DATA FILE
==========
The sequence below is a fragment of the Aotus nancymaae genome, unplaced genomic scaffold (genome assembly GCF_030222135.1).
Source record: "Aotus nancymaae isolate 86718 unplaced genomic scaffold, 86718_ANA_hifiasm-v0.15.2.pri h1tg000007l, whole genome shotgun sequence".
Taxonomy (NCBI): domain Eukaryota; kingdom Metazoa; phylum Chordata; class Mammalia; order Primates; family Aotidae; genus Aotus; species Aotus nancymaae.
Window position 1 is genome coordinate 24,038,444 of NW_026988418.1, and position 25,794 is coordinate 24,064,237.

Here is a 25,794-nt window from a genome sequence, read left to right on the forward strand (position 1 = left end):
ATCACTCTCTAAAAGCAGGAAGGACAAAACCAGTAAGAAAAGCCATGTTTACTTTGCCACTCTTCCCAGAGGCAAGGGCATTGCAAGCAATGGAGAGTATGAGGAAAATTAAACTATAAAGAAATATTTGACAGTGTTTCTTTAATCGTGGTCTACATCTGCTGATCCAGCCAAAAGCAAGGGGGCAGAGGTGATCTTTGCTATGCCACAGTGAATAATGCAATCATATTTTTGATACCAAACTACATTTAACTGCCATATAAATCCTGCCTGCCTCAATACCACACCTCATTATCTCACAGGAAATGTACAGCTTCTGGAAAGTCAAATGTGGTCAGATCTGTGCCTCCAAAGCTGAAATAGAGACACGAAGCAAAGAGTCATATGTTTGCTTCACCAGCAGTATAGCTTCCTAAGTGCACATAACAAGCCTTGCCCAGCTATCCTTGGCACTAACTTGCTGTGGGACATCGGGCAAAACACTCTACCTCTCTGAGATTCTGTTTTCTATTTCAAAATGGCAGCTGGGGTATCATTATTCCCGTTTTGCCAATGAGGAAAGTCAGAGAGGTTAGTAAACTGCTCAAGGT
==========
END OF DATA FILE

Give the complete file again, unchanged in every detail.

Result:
The sequence below is a fragment of the Aotus nancymaae genome, unplaced genomic scaffold (genome assembly GCF_030222135.1).
Source record: "Aotus nancymaae isolate 86718 unplaced genomic scaffold, 86718_ANA_hifiasm-v0.15.2.pri h1tg000007l, whole genome shotgun sequence".
Taxonomy (NCBI): domain Eukaryota; kingdom Metazoa; phylum Chordata; class Mammalia; order Primates; family Aotidae; genus Aotus; species Aotus nancymaae.
Window position 1 is genome coordinate 24,038,444 of NW_026988418.1, and position 25,794 is coordinate 24,064,237.

Here is a 25,794-nt window from a genome sequence, read left to right on the forward strand (position 1 = left end):
ATCACTCTCTAAAAGCAGGAAGGACAAAACCAGTAAGAAAAGCCATGTTTACTTTGCCACTCTTCCCAGAGGCAAGGGCATTGCAAGCAATGGAGAGTATGAGGAAAATTAAACTATAAAGAAATATTTGACAGTGTTTCTTTAATCGTGGTCTACATCTGCTGATCCAGCCAAAAGCAAGGGGGCAGAGGTGATCTTTGCTATGCCACAGTGAATAATGCAATCATATTTTTGATACCAAACTACATTTAACTGCCATATAAATCCTGCCTGCCTCAATACCACACCTCATTATCTCACAGGAAATGTACAGCTTCTGGAAAGTCAAATGTGGTCAGATCTGTGCCTCCAAAGCTGAAATAGAGACACGAAGCAAAGAGTCATATGTTTGCTTCACCAGCAGTATAGCTTCCTAAGTGCACATAACAAGCCTTGCCCAGCTATCCTTGGCACTAACTTGCTGTGGGACATCGGGCAAAACACTCTACCTCTCTGAGATTCTGTTTTCTATTTCAAAATGGCAGCTGGGGTATCATTATTCCCGTTTTGCCAATGAGGAAAGTCAGAGAGGTTAGTAAACTGCTCAAGGT